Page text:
The one county whose election results took the longest to determine - the same county where a prominent longtime state senator was defeated by his GOP primary challenger on Tuesday - had an 11 p.m. machine malfunction that led to a technician driving from Kootenai County to Moscow to try to fix the problem without success, followed by carting the remaining Latah County ballots off to another county for counting, then returning them to merge the results. The whole thing didn’t wrap up ‘til 6:35 a.m. on Wednesday, according to the Moscow-Pullman Daily News. The ballot-counting machine was only three years old; click below to read more.
Faulty machine holds up total vote count
By Christina Lords
Moscow-Pullman Daily News, Moscow, Idaho
May 27—At approximately 11 p.m. in the cramped basement of the Latah County Courthouse, with eight precincts’ votes left to be counted, a faulty circuit board on the county’s M650 optical scan reader went out — and took the primary elections with it.
Latah County Clerk Susan Petersen said after the machine had ceased functioning, an Election Systems and Software tech was on hand to address the issue.
”She had been here from Nebraska,” she said. “When the machine stopped taking the ballots, she looked at it, I looked at it. We performed all the steps that we had to address the problem, and we worked on it for quite a while. Nothing worked.”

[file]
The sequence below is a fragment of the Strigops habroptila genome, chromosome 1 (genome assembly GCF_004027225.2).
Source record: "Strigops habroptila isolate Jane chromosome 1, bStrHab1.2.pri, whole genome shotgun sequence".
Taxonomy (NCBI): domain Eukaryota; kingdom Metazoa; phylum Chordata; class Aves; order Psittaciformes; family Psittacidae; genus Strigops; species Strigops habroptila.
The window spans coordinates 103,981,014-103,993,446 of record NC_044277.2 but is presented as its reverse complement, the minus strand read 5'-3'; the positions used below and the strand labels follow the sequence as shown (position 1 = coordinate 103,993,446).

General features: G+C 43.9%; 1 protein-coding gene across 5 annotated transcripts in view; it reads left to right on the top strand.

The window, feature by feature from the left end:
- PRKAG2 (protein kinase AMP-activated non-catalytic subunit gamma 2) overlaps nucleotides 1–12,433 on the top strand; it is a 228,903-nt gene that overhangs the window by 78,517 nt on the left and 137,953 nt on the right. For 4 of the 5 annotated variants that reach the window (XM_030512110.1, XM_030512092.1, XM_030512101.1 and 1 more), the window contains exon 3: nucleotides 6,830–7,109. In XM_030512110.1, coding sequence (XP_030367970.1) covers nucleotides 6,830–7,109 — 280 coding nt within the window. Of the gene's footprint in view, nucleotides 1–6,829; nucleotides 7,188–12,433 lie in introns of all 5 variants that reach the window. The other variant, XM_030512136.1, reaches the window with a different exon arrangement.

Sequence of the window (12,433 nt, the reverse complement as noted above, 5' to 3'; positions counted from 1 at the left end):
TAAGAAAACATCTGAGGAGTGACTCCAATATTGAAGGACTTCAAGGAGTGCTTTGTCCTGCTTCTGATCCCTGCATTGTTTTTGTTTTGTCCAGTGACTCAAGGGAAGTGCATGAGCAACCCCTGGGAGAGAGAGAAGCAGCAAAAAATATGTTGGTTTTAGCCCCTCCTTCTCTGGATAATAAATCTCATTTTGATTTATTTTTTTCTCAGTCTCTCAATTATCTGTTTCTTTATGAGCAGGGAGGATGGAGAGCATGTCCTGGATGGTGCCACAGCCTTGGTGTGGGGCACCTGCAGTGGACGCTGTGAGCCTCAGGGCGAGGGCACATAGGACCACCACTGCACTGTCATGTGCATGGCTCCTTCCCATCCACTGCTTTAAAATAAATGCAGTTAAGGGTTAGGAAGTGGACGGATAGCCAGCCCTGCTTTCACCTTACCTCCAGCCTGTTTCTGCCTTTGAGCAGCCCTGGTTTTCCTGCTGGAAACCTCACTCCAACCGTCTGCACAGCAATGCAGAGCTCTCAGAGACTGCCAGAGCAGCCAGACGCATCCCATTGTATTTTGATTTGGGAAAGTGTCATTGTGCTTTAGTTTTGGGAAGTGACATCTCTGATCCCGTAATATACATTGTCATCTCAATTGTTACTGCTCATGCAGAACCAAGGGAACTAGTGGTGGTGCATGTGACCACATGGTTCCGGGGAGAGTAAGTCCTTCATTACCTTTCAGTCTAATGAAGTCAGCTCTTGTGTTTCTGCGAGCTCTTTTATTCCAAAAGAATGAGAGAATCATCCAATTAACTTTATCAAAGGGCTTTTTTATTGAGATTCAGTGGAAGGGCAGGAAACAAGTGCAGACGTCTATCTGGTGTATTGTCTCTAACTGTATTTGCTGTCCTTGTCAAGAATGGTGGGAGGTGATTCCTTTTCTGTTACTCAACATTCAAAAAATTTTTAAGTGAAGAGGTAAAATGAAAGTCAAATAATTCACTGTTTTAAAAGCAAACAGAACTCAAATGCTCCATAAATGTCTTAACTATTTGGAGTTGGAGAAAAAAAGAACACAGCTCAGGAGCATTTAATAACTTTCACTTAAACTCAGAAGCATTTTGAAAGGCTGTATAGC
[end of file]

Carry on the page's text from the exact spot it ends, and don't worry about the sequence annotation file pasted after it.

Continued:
Petersen then called an information technologist from Kootenai County, who drove to Moscow to assess the problems.
After an hour of working on the machine, he said the ballots couldn’t be counted until the part was fixed.
At about 2 a.m. Wednesday, the technician determined the M650 could no longer bring the ballot across the machine, so it couldn’t interpret the ovals voters had filled in.
Petersen placed a call to Nez Perce County Clerk Patty Weeks to see if the ballots could be counted there.
Petersen and eight other members of the examination board and Latah County Prosecutor Bill Thompson drove down to Lewiston to process the remaining eight precincts’ votes.
By 4:30 a.m., the results were driven back to Moscow and had to be merged with the already-counted votes.
A final cumulative total was put together by 6:35 a.m.
”I felt bad for the candidates because I’m sure they would have liked to known, but there was nothing really else I could have done,” Petersen said.
There have been some problems in the past, she said, but none that have ever completely stopped the counting process.
”I do intend to do some follow up with ES&S because we’ve only had the machine three other elections, so it should have worked just fine,” Petersen said. “I have an obligation to the voters, too, and I want to make sure that they’re taken care of.”
Each of the 33 Latah County precincts’ ballots were test-run multiple times on the machine prior to the primary, she said.
To see more of the Moscow-Pullman Daily News or to subscribe to the newspaper, go to http://www.dnews.com.
(c) 2010, Moscow-Pullman Daily News, Moscow, Idaho
Distributed by McClatchy-Tribune Information Services.